All pupils who tested positive for S. mansoni had their blood samples taken. Three ml of venous blood sample from each pupil was collected before treatment. The blood was collected in BD Vacutainer blood collection tubes by qualified phlebotomists from Kimbimbi Subcounty Hospital and transported to the Division of Vector Borne Disease (DVBD) laboratory in a cool box for serum preparation. Serum was prepared by leaving the samples overnight at 4oC. The serum was aliquoted and stored at −20oC.

2.3. Treatment of Infected Children

All the positive cases were treated with PZQ (Prazitel®, Cosmos Ltd.) A qualified nurse administered the PZQ according to the prescribed dose of 40 mg/kg weight using a WHO dose pole. The drug was administered orally as a single dose. The procedure for stool and blood collection was repeated after six and twelve weeks on the same pupils.

2.4. Cytokine Assay Procedure

Cytokine analysis was carried out using the BD Cytometric Bead Array (CBA) Human Th1/Th2 Cytokine Kit (catalogue no. 550749) from Becton Dickson International (Belgium). The protocol used was contained in the Th1/Th2 human cytokine kit instruction manual. This analysis was carried out at the Kenya Medical Research Institute (KEMRI), Centre for Biotechnology Research and Development (CBRD), using a BD FACSCalibur, Becton Dickinson (serial number E97500228) flow cytometer. The Th1/Th2 standards were provided in the test kit and they were prepared alongside the test serum samples. The standards were run on the flow cytometer from the lowest to the highest concentration followed by the test samples. The intensity of fluorescence varied according to the cytokine expressed and the complexes were measured and detected after acquiring sample readings. The Flow Cytometry Data Analysis and Processing Software (FCAP Array™ Software) was used to generate results in graphical and tabular format.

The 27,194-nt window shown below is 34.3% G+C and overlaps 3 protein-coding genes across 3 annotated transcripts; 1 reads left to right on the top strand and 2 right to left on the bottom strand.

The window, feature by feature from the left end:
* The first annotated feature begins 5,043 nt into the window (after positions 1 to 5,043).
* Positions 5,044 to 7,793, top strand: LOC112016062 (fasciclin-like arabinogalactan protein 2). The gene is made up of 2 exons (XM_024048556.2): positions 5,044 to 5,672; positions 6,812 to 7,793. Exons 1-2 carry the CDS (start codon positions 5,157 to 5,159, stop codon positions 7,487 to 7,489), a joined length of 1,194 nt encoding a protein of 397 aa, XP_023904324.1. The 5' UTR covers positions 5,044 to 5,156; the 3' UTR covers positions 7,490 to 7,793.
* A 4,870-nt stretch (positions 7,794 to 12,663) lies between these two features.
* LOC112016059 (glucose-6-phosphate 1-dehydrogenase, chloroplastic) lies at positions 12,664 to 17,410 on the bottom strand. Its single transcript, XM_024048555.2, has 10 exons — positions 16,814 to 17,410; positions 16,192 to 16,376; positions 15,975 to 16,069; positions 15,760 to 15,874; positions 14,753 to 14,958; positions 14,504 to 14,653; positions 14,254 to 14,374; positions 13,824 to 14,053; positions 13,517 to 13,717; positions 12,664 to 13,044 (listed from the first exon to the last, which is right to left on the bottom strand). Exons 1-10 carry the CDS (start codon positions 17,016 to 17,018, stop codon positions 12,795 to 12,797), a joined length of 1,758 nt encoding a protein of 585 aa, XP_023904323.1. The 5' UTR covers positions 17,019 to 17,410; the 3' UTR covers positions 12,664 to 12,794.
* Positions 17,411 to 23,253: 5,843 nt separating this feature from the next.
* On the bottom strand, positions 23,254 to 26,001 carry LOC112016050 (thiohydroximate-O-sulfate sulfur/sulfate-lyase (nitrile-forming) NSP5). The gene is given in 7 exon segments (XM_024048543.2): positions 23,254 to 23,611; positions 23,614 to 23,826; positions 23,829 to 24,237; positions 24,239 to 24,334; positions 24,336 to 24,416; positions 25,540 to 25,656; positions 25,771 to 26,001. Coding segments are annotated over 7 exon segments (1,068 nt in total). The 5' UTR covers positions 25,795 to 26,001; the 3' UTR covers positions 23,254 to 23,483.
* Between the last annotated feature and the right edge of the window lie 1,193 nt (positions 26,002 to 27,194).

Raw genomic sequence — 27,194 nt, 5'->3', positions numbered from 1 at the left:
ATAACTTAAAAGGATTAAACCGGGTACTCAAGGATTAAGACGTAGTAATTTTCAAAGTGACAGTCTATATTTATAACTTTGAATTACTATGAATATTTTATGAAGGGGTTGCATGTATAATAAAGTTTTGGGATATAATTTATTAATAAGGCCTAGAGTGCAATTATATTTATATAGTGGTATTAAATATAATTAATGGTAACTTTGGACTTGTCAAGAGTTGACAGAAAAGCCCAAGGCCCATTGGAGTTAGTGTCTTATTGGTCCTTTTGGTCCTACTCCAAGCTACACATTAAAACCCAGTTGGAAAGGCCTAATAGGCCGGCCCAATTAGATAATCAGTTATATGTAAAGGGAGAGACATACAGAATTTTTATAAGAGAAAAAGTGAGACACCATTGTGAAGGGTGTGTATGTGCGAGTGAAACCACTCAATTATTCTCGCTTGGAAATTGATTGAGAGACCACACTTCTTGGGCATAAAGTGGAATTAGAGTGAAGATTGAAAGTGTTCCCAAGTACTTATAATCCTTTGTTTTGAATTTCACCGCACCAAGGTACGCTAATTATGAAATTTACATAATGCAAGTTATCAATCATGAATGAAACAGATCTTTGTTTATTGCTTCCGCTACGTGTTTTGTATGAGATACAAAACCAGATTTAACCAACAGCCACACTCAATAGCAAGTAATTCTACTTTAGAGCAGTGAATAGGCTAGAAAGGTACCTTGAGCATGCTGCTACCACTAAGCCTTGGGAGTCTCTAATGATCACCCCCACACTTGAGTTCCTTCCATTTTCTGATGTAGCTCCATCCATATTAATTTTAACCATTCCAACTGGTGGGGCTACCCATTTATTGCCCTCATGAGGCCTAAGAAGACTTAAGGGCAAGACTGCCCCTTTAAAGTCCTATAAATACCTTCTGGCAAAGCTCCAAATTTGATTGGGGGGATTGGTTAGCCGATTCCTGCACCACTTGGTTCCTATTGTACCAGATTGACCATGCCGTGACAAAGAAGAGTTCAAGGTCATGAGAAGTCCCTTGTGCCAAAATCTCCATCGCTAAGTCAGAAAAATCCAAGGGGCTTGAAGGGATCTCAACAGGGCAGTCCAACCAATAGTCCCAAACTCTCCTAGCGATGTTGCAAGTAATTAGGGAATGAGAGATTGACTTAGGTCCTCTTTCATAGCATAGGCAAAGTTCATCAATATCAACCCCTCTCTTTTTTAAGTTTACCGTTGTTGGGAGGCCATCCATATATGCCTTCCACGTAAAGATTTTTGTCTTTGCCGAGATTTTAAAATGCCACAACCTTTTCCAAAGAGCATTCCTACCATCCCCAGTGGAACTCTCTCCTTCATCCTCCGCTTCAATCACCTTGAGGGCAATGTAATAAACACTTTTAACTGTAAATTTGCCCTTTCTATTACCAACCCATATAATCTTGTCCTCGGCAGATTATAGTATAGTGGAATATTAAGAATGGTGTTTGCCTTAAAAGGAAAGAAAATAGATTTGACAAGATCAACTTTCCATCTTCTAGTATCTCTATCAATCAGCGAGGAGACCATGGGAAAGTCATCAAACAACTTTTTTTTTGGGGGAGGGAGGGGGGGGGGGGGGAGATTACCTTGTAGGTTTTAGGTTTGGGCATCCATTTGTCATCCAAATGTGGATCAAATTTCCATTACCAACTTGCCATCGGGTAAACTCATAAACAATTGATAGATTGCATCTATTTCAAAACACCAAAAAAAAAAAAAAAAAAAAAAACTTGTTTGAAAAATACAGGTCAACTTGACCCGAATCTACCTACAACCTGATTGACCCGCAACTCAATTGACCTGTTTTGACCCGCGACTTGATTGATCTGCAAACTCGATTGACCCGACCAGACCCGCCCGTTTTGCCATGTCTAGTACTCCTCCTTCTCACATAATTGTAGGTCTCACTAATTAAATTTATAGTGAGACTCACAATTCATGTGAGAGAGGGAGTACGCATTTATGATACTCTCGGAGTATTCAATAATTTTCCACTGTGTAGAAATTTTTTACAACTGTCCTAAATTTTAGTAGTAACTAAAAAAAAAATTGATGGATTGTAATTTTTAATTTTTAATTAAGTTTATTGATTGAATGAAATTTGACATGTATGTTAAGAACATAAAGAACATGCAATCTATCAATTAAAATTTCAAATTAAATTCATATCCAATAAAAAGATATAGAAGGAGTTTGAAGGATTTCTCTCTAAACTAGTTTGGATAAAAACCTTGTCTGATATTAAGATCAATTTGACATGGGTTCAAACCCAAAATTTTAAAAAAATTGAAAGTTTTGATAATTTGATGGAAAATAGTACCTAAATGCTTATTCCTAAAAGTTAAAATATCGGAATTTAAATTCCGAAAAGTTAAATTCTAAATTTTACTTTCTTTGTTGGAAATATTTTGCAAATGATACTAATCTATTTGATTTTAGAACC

2.5. Cytokine Data Analysis

Mean fluorescent intensity (MFI) data from the various treatments under each cytokine were subjected to one-way ANOVA to determine significant differences at pretreatment, 6 weeks after treatment, and 12 weeks after treatment. Probability/significance level used in all ANOVA analyses was at . A Tukey’s multiple comparison post hoc analysis was performed to show the statistical differences in between the groups. Statistical analysis was performed by the use of the GraphPad Prism 5 software.

3. Results

3.1. Parasitological Data

The mean percentage baseline prevalence of infection before treatment was 68%. According to the infection intensity, heavy infections accounted for 42%, moderate infections 30%, and light infections 28%.

3.2. Prevalence at 6 and 12 Weeks

The prevalence of infection six weeks after treatment was 20% with 33% light infections, 42% moderate infection, and 25% heavy infection. At 12 weeks after treatment, the overall prevalence rate was 50% with 61% light infections, 31% moderate infection, and 7% heavy infection (Table 1).


Infection intensityFrequency, n (%)
BeforeAt 6 weeksAt 12 weeks

Light (<100 EPG)21 (27.6)4 (33)16 (62)
Medium (100–399 EPG)23 (30.3)5 (42)8 (31)
Heavy (≥400 EPG)32 (42.1)3 (25)2 (7)

EPG, number of eggs per gram faecal sample.

Mean EPG was significantly reduced at six and twelve weeks after treatment, (Figure 1).

3.3. Cytokine Profiles

Evaluation of cytokine expression intensities before and after treatment showed a considerable shift in the levels of individual cytokines expressed. Generally, from the mean MFI values, TNF (6.65), IL-10 (4.56), and IL-5 (5.22) expressed a higher concentration in the individuals both in pretreatment levels and at 6 and 12 weeks after treatment as compared to the others.

3.4. Interferon-γ (IFN-γ)